Eight Causes of Short Naps

8One of the most-asked questions we get as sleep consultants is how to stop the dreaded catnaps. And we get it. Regular naps (that are at least an hour long) not only help a baby stay happier during the day and sleep better at night, but they also give mom and dad some much needed down time during the day.

Here are the eight causes of short naps and what to do about them:

Overtiredness:
Have you ever been so tired that you’ve found it hard to settle down at night? Babies experience this, too, except ten-fold. Often times parents think that the longer their child stays awake, the better they will sleep when it’s time to rest, but nothing could be further from the truth! If you think your baby is taking short naps due to overtiredness, try putting her down for her nap the minute you notice her sleep signs. Sleep signs can include: eye rubbing, yawning, slowed activity, listlessness, limpness, zoning out or staring blankly, and/or whining and fussing, to name a few. Each child has his or her own sleep signs, but after a while you should be able to pick up what signs are unique to your baby. If you have trouble identifying those subtle cues, try putting your baby down for her nap about 20-30 minutes earlier than you usually do. It might take a few days, but adjusting her naptime could lengthen her naps. For more tips on how to put an overtired baby to bed, check out this post!

Room Environment
When identifying the cause of any sleep problem your baby might be experiencing, consider the environment where he or she sleeps. If your baby’s room is flooded with natural light, consider installing blackout shades or curtains. Is your baby’s room too hot or too cold? We recommend keeping the room between 68-72 degrees Fahrenheit. Do you live in a noisy part of town, or do you have an older child who plays while your baby naps? White noise machines do a great job of drowning out ambient noises. We recommend the Marpac DOHM-DS, Natural White Noise Sound Machine and the HoMedics Sound Spa Relaxation Machine..

Sleep Associations
This is a big one. If you are holding or rocking your baby to sleep and she’s waking up after 30 minutes, it’s probably because she is shifting through stages of sleep and realizing that you’re not holding her anymore. (It’s like going to sleep on your favorite pillow and then waking up in the garage!) The same is true for pacifiers: if your baby falls asleep with a pacifier and isn’t able to replace it on her own, she will likely wake up expecting you to do it (and by that point she’ll probably be good and awake!) So what can you do about these sleep associations? There are many ways you can help teach your baby to fall asleep on her own. Check out this blog post on how to break the most 10 common baby sleep habits.

No Naptime Routine
While we encourage parents to be flexible, we also stress that consistency is very important, especially for younger babies and toddlers. It’s important to have a solid routine for your child, which means putting him down for his nap around the same time and in the same place each day. Does this mean you can never leave the house? No! But for the first few weeks, while you’re establishing your routine, it’s a good idea to be home for at least one nap. Having a set routine lets your child know what to expect (and when!). You might find that when naptime rolls around, your baby or toddler will eventually walk to his crib and ask to take a nap! (We also recommend having a naptime routine. This can be a shorter version of your child’s bedtime routine and can set the tone for a nice, long nap!)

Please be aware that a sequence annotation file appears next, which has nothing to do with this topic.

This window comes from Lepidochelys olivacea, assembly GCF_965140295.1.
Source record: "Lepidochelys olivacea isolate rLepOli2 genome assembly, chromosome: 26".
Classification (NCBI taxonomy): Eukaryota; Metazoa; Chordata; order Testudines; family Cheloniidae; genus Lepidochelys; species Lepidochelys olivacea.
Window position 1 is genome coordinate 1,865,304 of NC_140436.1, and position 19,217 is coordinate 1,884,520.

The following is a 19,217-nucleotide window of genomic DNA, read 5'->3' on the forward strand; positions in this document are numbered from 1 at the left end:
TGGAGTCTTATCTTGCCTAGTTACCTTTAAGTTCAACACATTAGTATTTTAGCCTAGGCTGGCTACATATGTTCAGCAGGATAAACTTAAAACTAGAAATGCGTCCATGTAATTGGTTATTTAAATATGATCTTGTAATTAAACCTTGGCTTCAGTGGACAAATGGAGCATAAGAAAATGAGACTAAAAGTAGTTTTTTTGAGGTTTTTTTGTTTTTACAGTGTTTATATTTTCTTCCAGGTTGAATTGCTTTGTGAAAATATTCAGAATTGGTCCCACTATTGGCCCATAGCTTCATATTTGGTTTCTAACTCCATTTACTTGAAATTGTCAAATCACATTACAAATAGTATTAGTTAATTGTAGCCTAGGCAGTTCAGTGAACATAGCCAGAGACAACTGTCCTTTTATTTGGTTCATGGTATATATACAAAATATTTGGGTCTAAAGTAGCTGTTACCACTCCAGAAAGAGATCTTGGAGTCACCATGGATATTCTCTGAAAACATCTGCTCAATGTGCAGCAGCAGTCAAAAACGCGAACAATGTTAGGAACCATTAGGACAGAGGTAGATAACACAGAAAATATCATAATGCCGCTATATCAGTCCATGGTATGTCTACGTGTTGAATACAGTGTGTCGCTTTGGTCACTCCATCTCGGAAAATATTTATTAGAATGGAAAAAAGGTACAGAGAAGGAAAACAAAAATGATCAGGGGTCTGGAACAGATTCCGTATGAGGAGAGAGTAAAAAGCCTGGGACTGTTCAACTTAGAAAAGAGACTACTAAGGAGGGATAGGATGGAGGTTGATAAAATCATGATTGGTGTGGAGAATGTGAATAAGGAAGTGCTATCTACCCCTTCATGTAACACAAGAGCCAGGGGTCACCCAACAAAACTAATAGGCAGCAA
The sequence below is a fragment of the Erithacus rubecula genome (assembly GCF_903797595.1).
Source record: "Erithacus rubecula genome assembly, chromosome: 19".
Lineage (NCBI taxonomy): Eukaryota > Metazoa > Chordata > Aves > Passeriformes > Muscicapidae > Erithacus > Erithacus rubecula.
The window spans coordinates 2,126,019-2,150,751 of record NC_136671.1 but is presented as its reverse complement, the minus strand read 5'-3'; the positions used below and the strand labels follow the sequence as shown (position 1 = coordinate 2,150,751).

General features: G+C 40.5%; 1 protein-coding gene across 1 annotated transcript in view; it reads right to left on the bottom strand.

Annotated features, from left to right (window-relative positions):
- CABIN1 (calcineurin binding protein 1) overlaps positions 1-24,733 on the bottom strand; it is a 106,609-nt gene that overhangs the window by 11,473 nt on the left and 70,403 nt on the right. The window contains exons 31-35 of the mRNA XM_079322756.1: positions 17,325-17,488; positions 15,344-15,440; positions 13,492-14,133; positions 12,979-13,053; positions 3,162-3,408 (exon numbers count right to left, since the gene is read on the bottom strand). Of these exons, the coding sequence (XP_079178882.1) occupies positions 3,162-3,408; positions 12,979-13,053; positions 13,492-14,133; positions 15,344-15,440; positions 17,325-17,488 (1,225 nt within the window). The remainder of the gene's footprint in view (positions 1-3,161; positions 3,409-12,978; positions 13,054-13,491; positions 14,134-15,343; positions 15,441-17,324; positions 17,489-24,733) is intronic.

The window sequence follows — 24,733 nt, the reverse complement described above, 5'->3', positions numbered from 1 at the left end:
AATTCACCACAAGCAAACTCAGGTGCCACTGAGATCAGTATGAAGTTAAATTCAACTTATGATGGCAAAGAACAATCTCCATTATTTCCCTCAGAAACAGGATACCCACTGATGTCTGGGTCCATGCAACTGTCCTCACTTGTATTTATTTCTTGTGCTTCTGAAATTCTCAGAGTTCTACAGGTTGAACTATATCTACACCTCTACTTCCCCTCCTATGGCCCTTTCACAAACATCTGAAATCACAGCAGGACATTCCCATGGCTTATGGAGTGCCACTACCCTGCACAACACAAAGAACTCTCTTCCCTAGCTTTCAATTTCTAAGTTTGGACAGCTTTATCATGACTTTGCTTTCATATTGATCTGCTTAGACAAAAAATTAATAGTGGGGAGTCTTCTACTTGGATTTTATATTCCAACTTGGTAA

Inconsistency With The Approach
On that same note, if you’re sleep coaching your baby or toddler for naps, be sure to use the same approach for at least a week. For example, we often recommend The Sleep Shuffle to help babies break sleep habits, but this can take a few days – maybe even a week – before a parent starts to see progress. Giving up half way through the process only confuses your baby, so when you pick a method stick to it for at least a week.

Hunger
Often times we find that babies will wake early from their naps due to hunger. If you think this is the case, try nursing or providing a light snack right before his nap. But be careful! Try not to nurse your baby to sleep or give snacks that are high in sugar. Here’s a list of foods to avoid before naptime.

Lack of Sunlight Exposure
Children need an extra boost of sunshine to sleep better and adjust their biological clocks. Get outside as often as you can -- ideally in the early morning and in the late afternoon.

The Body Clock Needs to be Reset
If you’ve tried everything above consistently and still aren’t seeing results, your baby might just be in the habit of waking up after 30-45 minutes. Consider the Wake To Sleep Approach: start off by going into your child's room 10 minutes before she usually wakes up. (You might need to keep a log for a few days to get an idea of exactly how many minutes she actually naps.) Gently rub her cheek or head until she BARELY stirs and then stop. The goal isn't to wake your baby up but to gently stir her in her sleep. If you aren't sure if your baby moved, wait a minute or two and try it again. If your baby does wake up after being stirred, you can try doing the Wake-To-Sleep approach a few minutes earlier during the next nap. Don’t give up! Timing is everything.

We hope you found these tips helpful, but if you’re still have trouble with a chronic catnapper, give us a call! We’re here to help and can develop a customized sleep plan for your family.

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